From Endurance to Dressage
On the same day that we moved Izzy, I realized that he was already sore in his C7, poll and ribs. I am getting much quicker at identifying when he's simply being a jerk and when he's being a jerk because he's sore. While I was hanging around waiting for all of the shenanigans to quiet down, I texted CC. To my surprise - thank you, Universe, for taking care of me, CC texted back immediately. He was in the neighborhood and would be there in 10 minutes. I swear I have a Fairy Godmother.
Before he even laid a hand on Izzy, he dropped his tailgate, hopped up, and settled in for a talk. Basically, he pointed out that something is happening while I am riding. No horse can make himself this sore by himself this often. I agreed. As Sean Cunningham, owner and trainer at STC Dressage, helps me get deeper into Izzy's brain, and as he helps me figure out how to best ride this horse, reasons for everything are becoming more and more clear. I told CC that I know exactly what Izzy is doing.
When Izzy doesn't want to do the work I am asking for, his ace up the sleeve is to carry his haunches to the left and then take a big fat swing with his neck so that he can jerk the rein from me. To my credit, he rarely gets it from me any more, but he hasn't stopped trying. And as CC so plainly put it, it just takes once to jack up his neck and poll.
From there, we started taking about strategies for gaining control of Izzy's wayward hips and blocked shoulders. After talking through some ideas, CC finally told me to just saddle up. "Right now?" I asked. I had already ridden once, and Izzy had been running around his new sandy paddock in a bit of a temper tantrum.
"Yep. Right now," was CC's response.
Now, I know I am a pretty decent rider, but CC is a very knowledgeable horseman. He knows horses and he knows riders, and I knew I was about to get a bit of an ass kicking. It's one thing to tell someone you're a struggling adult amateur, it's another thing to show him. Even so, I did what he asked.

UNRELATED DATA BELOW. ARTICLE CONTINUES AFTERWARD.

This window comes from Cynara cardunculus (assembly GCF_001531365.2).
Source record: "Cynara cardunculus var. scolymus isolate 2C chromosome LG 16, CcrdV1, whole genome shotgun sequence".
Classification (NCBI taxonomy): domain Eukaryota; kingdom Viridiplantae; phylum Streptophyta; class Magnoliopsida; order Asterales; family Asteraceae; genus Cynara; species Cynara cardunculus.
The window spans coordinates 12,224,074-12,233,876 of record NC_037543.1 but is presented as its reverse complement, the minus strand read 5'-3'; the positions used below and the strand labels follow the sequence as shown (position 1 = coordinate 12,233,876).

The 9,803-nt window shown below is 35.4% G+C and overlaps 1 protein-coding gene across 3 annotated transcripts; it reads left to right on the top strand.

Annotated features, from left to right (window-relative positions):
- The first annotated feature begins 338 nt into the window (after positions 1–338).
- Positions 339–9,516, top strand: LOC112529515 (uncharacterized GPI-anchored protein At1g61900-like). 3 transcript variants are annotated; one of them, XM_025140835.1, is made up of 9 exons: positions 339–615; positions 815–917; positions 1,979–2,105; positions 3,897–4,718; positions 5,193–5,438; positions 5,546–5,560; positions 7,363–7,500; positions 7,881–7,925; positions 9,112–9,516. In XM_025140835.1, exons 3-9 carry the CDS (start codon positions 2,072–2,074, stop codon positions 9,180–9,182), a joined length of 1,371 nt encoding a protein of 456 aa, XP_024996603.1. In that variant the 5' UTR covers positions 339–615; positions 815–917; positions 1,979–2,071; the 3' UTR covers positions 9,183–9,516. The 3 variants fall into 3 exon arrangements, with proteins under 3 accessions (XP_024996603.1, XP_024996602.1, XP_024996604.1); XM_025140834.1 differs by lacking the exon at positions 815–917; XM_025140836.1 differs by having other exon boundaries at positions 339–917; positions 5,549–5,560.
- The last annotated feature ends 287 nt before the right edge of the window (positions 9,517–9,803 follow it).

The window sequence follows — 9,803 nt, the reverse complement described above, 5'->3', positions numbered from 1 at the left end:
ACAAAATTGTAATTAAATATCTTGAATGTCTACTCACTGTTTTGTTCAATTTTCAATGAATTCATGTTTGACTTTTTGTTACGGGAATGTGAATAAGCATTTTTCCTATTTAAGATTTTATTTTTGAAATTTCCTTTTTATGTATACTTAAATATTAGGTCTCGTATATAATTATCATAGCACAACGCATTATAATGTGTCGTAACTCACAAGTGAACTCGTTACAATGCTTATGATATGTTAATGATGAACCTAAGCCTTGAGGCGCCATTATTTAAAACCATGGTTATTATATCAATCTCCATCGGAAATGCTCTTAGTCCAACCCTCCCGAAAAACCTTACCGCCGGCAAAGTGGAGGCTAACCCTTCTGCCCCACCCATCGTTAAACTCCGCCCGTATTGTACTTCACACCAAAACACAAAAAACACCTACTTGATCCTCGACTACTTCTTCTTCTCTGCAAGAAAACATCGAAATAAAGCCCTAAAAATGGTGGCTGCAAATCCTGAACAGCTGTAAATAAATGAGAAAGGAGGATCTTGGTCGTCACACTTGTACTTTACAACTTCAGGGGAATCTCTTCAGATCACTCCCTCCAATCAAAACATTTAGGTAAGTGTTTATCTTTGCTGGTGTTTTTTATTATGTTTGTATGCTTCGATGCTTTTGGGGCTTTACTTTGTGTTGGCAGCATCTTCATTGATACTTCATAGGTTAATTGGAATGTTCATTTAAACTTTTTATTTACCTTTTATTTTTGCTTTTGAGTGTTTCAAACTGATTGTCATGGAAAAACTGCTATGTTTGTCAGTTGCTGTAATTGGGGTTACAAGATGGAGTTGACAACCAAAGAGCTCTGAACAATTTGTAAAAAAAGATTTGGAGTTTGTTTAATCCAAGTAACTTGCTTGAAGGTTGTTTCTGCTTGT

To my complete shock, CC turned out to be a very encouraging teacher, quick to tell you when you've missed the mark, but even quicker to tell you when you've done it right. We worked at the walk, right there in the driveway. CC wanted to show me how my aids needed to be timed better and more accurate which was not anything I haven't heard before. He also had me drop my bit by a hole and loosen the caveson. He wanted to see Izzy play with the bit and maybe even pick it up himself.
In just 15 or 20 minutes, CC gave me some great exercises for moving Izzy's shoulders and hips around. They are simple things to do as I get on and start warming up. He also encouraged me to do less sponging with my hands in an effort to let Izzy find the release on his own. After I pulled my tack, CC spent just a minute or two adjusting Izzy's C7, poll, and rib heads. The "lesson" took more time than did the body work.
I am so grateful that I have so many fantastic people on Team Izzy. Between my vet, who happened to drop by to introduce us to Bakersfield Large Animal Hospital's newest doctor, Dr. OJ (seriously!), my farrier, CC, and my coach and trainer, there's plenty of support. It is clear that I am the weakest link on this team. Fortunately, all of these people are rooting for us, so I can't do anything but keep on keeping on.
Well, that and keep my hands a bit quieter.
About the Writer and Rider
I am a lifelong rider.
I began endurance riding in 1996 where I ultimately completed five, one-day 100 mile races, the 200-mile Death Valley Encounter, and numerous other 50, 65, and 75 mile races. I began showing dressage in 2010.
Welcome to my dressage journey.
About Speedy G
Speedy went from endurance horse to dressage horse. After helping me earn a USDF Bronze medal in the summer of 2020, he is now semi-retired. Speedy is a 2004, 15'1 hand, purebred Arabian gelding. His Arabian Horse Registry name is G Ima Starr FA.
Izzy was started as a four-year old and then spent the next 18 months in pasture growing up. I bought him as a six-year old, and together, we are showing at the lower levels. He is a 2008, 16'3 hand warmblood gelding. His Rheinland Pfalz-saar International (RPSI) name is Imperioso.
National Rider Awards
State Rider Awards
State Horse Awards
CDS Sapphire Rider Award
Third Level: 63.514%
Third Level: 62.105%
2023 Show Season
(r) Ride-a-Test Clinic
2023 Show Schedule
2023 Completed …
2023 Qualifying Scores
Regional Adult Amateur Competition (RAAC)
Qualifying Training Level
3 Scores/2 Judges/60%: